Only Armed and Yorky had ever managed to win consecutive Wideners before Forego joined the club, and among the 24 favorites who had failed to win in 37 previous runnings were Assault, Kelso, Coaltown, Carry Back, Iron Liege, Summer Tan and Stagehand. Obviously, Forego is something special.
February 23, 1975
Sherrill Ward, who trains him for Owner Martha Gerry, skillfully manages to keep the body on this big brute (he stands only a quarter of an inch shy of 17 hands and weighs almost 1,200 pounds). Moreover, Ward has been able to send Forego to the starting gate with pure speed when needed, as in his triumph in the Vosburgh, and bring him right back to his typical come-from-behind style for the longer Gold Cup and the Widener.
The one thing Forego does not like is an off track, such as the slop in which he lost the 1974 Marlboro Cup to Big Spruce. So on Widener day, as the clouds gathered in late afternoon, Ward spoke wryly of having done a "no rain" dance back at his barn. Whatever kind of dance he did, it must have worked, for the downpour held off until a half hour after the big attraction.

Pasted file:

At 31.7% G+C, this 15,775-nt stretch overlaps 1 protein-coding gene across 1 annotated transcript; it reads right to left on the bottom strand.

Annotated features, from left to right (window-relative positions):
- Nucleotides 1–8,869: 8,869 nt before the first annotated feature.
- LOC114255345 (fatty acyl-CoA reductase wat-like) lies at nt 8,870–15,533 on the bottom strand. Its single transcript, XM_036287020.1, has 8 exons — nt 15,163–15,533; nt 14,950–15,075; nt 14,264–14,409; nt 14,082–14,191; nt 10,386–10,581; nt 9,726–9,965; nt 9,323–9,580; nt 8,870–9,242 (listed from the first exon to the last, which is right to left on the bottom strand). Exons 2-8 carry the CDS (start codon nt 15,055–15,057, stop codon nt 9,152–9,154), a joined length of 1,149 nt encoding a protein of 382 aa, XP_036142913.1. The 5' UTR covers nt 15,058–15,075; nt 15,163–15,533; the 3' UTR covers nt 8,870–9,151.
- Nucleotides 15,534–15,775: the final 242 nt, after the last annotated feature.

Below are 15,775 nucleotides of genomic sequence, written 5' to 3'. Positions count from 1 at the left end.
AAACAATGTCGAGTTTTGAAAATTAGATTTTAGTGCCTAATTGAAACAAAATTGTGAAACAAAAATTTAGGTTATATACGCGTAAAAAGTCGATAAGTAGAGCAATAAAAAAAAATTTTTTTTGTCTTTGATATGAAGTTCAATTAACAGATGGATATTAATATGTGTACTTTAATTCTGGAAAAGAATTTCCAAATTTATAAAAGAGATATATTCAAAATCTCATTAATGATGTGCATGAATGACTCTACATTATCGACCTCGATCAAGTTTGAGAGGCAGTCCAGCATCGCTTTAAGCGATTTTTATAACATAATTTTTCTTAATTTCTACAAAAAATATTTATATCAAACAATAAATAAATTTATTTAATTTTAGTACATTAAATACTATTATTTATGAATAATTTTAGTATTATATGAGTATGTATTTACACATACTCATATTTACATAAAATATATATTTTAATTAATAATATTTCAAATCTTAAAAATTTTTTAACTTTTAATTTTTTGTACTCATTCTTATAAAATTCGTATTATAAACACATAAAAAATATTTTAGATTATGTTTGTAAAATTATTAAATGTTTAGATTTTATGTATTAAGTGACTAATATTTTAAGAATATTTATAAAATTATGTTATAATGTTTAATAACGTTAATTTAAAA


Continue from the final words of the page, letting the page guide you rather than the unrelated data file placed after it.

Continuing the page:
In the paddock before the race Ward told Jockey Heliodoro Gustines just to stay out of trouble. Gustines did so by taking back and going into the first turn dead last. "I didn't mind that," Ward said later. "It takes time to get a big horse carrying all that weight into high gear. I wasn't particularly worried." But Gustines was, for a moment or two, anyway. "He was acting sluggish," Gustines said, "and I didn't think he'd be in the money. He didn't start running until the 3/16ths pole. Then he won easy."
Well, maybe not easy. For a few nervous seconds the 7-to-10 favorite did not look like a shoo-in. But he moved steadily, from fifth on the backstretch to fourth on the final turn, and overtook Lord Rebeau as they came to the eighth pole. The 50-to-1 outsider Hat Full, to whom the winner was giving 20 pounds, made a strong run at him in the final furlong, but at the wire it was Forego by a length and a quarter. Gold and Myrrh was third, followed by Lord Rebeau, Group Plan, Mr. Door, Sharp Gary, Outdoors and Neapolitan Way, Forego's time was a commendable 2:01[4/5].